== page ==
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Oncology. 2011;81 Suppl 1:11-7. doi: 10.1159/000333253. Epub 2011 Dec 22.

Hepatocarcinogenesis in hepatitis C: HCV shrewdly exacerbates oxidative stress by modulating both production and scavenging of reactive oxygen species.

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Department of Internal Medicine, Graduate School of Medicine, The University of Tokyo, Tokyo, Japan.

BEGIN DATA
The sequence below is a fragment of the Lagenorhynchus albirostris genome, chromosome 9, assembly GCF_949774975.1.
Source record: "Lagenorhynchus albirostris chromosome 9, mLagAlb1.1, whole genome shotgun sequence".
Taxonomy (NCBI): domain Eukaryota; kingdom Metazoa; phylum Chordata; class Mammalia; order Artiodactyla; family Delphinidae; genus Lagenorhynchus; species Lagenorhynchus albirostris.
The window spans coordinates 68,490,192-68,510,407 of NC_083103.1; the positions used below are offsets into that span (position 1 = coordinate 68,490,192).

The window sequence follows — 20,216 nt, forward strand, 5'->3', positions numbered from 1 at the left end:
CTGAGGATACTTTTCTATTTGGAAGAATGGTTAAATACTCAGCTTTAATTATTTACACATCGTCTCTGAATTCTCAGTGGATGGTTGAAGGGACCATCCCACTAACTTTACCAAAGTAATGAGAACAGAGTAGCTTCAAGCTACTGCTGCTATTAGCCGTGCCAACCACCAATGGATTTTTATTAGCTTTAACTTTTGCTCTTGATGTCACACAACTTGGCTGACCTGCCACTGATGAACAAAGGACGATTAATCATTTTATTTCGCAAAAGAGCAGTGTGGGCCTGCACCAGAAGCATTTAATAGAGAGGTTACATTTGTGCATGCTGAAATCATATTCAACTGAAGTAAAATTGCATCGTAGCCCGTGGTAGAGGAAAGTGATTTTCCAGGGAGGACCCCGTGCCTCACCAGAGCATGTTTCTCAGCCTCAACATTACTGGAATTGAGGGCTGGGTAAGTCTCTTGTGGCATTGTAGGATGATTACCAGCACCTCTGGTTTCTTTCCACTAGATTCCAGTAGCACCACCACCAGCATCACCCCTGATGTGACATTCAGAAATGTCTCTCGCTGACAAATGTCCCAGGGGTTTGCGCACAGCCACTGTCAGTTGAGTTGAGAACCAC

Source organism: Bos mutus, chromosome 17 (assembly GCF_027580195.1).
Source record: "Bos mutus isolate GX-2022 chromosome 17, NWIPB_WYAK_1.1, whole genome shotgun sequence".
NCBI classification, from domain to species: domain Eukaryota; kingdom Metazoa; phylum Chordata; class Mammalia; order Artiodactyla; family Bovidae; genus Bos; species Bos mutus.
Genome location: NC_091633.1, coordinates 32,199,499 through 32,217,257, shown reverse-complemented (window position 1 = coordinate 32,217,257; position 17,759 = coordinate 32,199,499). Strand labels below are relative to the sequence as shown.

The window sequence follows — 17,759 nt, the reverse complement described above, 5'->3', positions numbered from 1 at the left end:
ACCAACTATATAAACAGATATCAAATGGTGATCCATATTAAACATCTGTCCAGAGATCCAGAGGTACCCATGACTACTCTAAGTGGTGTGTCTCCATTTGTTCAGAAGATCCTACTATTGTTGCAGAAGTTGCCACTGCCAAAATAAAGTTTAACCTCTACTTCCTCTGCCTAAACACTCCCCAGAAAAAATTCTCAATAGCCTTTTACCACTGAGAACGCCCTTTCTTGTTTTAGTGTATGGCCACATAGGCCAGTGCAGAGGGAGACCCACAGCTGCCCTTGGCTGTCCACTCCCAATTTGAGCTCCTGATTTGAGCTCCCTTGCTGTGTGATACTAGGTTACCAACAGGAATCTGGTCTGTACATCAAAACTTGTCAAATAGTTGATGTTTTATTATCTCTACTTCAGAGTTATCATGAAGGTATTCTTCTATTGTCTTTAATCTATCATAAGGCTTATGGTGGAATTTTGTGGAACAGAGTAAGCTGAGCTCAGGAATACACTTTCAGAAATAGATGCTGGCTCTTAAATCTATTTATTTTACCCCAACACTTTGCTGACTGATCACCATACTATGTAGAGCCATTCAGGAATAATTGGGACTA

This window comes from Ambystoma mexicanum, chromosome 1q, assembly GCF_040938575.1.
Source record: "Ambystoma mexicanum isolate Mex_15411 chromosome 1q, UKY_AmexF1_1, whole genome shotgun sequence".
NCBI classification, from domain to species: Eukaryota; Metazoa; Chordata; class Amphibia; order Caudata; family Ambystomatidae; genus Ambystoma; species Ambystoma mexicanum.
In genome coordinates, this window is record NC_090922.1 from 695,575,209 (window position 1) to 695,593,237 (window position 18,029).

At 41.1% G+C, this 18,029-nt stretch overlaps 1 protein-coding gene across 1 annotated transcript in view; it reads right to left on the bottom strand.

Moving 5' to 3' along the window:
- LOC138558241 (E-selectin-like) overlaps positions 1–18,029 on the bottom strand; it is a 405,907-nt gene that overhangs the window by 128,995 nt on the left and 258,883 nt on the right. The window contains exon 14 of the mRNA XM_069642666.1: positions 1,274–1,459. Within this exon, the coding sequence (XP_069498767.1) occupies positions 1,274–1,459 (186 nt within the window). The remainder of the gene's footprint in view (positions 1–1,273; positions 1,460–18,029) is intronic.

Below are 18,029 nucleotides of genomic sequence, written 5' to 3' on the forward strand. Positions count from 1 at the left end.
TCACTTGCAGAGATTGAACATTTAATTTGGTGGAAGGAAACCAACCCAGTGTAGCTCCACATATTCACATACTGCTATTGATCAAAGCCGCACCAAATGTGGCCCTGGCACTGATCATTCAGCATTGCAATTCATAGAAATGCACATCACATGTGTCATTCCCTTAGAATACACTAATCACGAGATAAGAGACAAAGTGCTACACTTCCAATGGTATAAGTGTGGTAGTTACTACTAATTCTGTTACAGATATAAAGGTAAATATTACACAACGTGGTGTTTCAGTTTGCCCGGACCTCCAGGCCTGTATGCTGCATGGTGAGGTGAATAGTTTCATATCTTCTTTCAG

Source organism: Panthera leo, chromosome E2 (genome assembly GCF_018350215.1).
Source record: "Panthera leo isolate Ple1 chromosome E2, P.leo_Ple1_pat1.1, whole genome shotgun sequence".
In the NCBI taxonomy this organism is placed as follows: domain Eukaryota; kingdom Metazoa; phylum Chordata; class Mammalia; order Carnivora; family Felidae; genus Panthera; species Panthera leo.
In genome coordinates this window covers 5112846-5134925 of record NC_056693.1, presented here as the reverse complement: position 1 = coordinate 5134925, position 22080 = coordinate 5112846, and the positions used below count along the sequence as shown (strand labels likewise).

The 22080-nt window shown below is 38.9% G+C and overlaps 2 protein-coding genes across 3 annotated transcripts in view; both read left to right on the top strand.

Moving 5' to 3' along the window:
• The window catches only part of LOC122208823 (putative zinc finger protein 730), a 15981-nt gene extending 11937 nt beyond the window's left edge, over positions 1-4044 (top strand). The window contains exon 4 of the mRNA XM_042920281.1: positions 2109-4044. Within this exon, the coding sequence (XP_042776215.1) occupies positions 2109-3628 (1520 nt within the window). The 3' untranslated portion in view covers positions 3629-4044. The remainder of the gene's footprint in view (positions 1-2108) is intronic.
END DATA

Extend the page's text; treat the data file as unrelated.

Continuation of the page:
Persistent infection with hepatitis C virus (HCV) is a major risk for the development of hepatocellular carcinoma (HCC). One of the characteristics of HCV infection is the unusual augmentation of oxidative stress, which is exacerbated by iron accumulation in the liver, as observed frequently in hepatitis C patients. Using a transgenic mouse model, in which HCC develops late in life after the preneoplastic steatosis stage, the core protein of HCV was shown to induce the overproduction of reactive oxygen species (ROS) in the liver. In excessive generation of ROS, HCV affects the steady-state levels of a mitochondrial protein chaperone, i.e. prohibitin, leading to an impaired function of the mitochondrial respiratory chain with the overproduction of ROS. Insulin resistance and hepatic steatosis, which frequently accompany HCV infection, exacerbate ROS production. On the other hand, HCV compromises some of the antioxidant systems, including heme oxygenase-1 and NADH dehydrogenase quinone 1, resulting in the provocation of oxidative stress, together with ROS overproduction, in the liver with HCV infection. Thus, HCV infection not only induces ROS but also hampers the antioxidant system in the liver, thereby exacerbating oxidative stress that would facilitate hepatocarcinogenesis. Combination with the other activated pathway, including an alteration in the intracellular signaling cascade of MAP kinase, along with HCV-associated disturbances in lipid and glucose metabolism would lead to the unusual mode of hepatocarcinogenesis, i.e. very frequent and multicentric development of HCC, in persistent HCV infection.

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